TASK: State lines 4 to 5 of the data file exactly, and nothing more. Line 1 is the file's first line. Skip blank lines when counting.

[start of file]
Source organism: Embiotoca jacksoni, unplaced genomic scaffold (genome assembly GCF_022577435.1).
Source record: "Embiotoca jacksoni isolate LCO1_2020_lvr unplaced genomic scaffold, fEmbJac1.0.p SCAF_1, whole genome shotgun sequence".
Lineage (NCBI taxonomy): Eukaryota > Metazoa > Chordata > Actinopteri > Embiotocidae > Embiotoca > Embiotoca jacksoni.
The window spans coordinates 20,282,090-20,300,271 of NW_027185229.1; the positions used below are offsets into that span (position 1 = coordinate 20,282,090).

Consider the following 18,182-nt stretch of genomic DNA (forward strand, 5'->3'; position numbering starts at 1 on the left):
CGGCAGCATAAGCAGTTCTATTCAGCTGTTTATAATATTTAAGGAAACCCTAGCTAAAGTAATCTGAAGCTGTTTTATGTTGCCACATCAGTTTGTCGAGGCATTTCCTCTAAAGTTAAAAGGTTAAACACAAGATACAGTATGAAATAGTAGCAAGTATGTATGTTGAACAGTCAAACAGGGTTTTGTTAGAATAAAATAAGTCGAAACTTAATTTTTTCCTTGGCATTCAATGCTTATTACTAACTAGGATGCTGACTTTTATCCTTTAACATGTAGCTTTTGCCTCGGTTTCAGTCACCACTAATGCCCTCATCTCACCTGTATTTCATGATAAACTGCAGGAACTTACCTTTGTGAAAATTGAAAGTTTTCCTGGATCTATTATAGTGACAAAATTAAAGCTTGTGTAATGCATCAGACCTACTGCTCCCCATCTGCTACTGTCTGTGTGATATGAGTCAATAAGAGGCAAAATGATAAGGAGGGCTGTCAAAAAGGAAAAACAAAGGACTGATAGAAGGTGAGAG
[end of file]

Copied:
The window spans coordinates 20,282,090-20,300,271 of NW_027185229.1; the positions used below are offsets into that span (position 1 = coordinate 20,282,090).

Consider the following 18,182-nt stretch of genomic DNA (forward strand, 5'->3'; position numbering starts at 1 on the left):